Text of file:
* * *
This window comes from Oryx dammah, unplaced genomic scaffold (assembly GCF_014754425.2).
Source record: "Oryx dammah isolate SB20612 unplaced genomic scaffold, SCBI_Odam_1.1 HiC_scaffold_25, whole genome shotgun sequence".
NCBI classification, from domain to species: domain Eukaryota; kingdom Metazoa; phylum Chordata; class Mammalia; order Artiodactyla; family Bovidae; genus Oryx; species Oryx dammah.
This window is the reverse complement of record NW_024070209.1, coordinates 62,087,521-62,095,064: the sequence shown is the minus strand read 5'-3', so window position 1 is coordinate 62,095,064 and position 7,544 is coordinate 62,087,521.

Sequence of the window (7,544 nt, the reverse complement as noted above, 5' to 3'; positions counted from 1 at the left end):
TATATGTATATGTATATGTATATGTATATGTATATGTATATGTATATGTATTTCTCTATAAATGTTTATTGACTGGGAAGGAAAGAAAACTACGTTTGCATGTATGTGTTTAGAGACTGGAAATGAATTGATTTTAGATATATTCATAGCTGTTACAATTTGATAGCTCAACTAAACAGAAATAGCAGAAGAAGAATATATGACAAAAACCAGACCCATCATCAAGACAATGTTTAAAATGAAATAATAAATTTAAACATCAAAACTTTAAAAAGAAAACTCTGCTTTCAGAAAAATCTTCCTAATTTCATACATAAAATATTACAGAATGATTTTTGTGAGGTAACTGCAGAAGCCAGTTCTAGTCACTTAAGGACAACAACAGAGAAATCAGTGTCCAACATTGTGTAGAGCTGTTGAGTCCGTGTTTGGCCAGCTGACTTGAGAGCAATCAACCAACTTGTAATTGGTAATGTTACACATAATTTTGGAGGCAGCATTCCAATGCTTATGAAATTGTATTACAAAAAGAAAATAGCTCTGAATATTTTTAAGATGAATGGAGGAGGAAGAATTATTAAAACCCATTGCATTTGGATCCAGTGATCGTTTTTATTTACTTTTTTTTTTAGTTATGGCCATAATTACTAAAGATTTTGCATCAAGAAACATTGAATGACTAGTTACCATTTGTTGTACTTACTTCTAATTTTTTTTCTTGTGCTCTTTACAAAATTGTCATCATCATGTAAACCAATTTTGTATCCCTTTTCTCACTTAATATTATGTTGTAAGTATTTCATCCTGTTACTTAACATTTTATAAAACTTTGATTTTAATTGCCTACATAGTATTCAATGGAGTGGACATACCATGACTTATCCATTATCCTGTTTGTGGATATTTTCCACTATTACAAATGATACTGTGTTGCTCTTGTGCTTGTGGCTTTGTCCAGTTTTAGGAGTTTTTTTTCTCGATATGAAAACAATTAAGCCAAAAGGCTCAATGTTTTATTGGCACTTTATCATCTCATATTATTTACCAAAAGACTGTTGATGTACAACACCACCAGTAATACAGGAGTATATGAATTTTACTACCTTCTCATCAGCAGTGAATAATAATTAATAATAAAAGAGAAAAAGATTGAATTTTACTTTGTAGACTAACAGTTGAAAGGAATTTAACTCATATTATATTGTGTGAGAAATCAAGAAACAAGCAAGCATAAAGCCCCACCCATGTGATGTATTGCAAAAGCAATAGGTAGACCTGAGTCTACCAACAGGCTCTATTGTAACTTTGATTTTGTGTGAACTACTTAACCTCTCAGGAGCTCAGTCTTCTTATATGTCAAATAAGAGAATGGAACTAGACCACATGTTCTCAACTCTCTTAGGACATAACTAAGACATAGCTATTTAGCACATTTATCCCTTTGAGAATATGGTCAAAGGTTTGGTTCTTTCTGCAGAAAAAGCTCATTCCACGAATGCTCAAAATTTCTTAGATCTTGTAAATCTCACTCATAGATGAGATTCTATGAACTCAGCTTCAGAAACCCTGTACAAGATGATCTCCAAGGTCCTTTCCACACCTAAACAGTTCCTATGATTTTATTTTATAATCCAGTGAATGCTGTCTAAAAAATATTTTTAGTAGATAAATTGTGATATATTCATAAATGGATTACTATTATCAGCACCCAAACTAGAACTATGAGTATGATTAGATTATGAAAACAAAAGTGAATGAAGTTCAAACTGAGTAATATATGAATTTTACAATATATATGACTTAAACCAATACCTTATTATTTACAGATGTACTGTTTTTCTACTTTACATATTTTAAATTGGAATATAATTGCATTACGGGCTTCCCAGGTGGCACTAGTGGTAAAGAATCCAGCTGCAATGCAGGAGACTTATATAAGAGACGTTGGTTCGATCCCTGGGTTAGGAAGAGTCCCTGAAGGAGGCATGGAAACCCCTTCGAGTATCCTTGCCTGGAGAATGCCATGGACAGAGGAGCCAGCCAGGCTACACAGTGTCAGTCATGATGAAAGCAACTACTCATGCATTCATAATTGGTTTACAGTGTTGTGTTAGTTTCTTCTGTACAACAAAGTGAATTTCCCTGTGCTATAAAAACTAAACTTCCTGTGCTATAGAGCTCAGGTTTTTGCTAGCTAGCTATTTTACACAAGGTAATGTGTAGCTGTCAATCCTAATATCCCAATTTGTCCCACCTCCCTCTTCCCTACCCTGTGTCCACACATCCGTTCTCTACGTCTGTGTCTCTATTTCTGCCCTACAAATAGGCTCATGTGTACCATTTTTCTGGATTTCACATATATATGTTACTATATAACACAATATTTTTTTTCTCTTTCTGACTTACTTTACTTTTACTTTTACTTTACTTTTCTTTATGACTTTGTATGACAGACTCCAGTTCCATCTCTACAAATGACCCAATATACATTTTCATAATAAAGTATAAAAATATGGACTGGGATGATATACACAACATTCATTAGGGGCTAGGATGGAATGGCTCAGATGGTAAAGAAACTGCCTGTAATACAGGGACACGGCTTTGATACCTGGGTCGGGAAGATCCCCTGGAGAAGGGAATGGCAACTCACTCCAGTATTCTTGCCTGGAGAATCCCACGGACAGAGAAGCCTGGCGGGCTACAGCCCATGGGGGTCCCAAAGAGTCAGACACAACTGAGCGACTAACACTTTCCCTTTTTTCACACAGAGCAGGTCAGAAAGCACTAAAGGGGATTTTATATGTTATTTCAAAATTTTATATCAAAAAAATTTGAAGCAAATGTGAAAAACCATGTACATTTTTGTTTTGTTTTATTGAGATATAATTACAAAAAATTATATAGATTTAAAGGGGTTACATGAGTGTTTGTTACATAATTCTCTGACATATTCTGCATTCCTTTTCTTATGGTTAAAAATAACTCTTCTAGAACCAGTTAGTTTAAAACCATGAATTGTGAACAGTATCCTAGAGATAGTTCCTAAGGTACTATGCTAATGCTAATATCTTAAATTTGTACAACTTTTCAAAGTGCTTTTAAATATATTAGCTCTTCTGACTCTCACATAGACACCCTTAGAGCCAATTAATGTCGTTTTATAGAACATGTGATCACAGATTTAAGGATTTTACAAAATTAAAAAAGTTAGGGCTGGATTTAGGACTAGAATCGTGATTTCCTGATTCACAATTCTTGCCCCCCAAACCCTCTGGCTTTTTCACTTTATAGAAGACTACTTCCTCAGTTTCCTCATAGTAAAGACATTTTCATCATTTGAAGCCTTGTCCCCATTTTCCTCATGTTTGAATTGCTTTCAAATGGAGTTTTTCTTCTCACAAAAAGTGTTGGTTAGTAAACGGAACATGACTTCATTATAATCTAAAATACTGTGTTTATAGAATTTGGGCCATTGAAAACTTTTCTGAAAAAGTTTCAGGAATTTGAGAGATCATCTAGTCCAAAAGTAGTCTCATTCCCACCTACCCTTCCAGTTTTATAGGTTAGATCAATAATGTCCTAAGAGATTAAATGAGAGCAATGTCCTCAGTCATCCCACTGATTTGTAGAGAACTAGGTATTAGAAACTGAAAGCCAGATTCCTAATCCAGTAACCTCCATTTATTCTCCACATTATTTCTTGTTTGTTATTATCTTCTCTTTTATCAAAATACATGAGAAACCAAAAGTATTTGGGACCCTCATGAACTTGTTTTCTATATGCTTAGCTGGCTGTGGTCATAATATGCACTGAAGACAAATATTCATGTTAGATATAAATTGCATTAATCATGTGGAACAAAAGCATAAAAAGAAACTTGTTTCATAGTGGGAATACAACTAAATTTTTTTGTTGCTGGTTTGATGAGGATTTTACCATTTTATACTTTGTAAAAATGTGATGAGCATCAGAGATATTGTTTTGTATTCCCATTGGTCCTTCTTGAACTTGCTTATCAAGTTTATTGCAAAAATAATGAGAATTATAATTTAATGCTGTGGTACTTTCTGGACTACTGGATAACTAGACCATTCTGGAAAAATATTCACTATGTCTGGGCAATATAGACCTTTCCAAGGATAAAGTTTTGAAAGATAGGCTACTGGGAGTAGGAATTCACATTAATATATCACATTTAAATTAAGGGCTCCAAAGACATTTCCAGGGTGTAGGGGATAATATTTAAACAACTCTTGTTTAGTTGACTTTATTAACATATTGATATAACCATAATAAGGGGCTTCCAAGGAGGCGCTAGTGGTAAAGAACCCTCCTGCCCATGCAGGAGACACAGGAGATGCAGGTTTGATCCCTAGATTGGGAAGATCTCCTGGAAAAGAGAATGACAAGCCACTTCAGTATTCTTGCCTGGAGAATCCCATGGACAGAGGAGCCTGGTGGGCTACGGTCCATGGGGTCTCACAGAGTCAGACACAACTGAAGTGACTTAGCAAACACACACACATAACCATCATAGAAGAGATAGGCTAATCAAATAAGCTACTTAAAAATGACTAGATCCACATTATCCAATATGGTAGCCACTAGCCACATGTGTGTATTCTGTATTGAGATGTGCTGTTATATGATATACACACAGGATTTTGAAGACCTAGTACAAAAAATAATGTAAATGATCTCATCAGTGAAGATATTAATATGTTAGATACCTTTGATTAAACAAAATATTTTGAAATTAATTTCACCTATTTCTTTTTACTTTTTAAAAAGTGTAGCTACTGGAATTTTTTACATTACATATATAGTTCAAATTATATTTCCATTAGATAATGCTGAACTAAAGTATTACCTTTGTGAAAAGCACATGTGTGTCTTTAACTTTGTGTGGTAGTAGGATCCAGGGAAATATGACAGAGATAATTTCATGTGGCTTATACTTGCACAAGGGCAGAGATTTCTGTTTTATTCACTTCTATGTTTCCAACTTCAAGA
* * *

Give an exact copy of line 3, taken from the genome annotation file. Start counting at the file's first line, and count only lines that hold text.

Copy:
NCBI classification, from domain to species: domain Eukaryota; kingdom Metazoa; phylum Chordata; class Mammalia; order Artiodactyla; family Bovidae; genus Oryx; species Oryx dammah.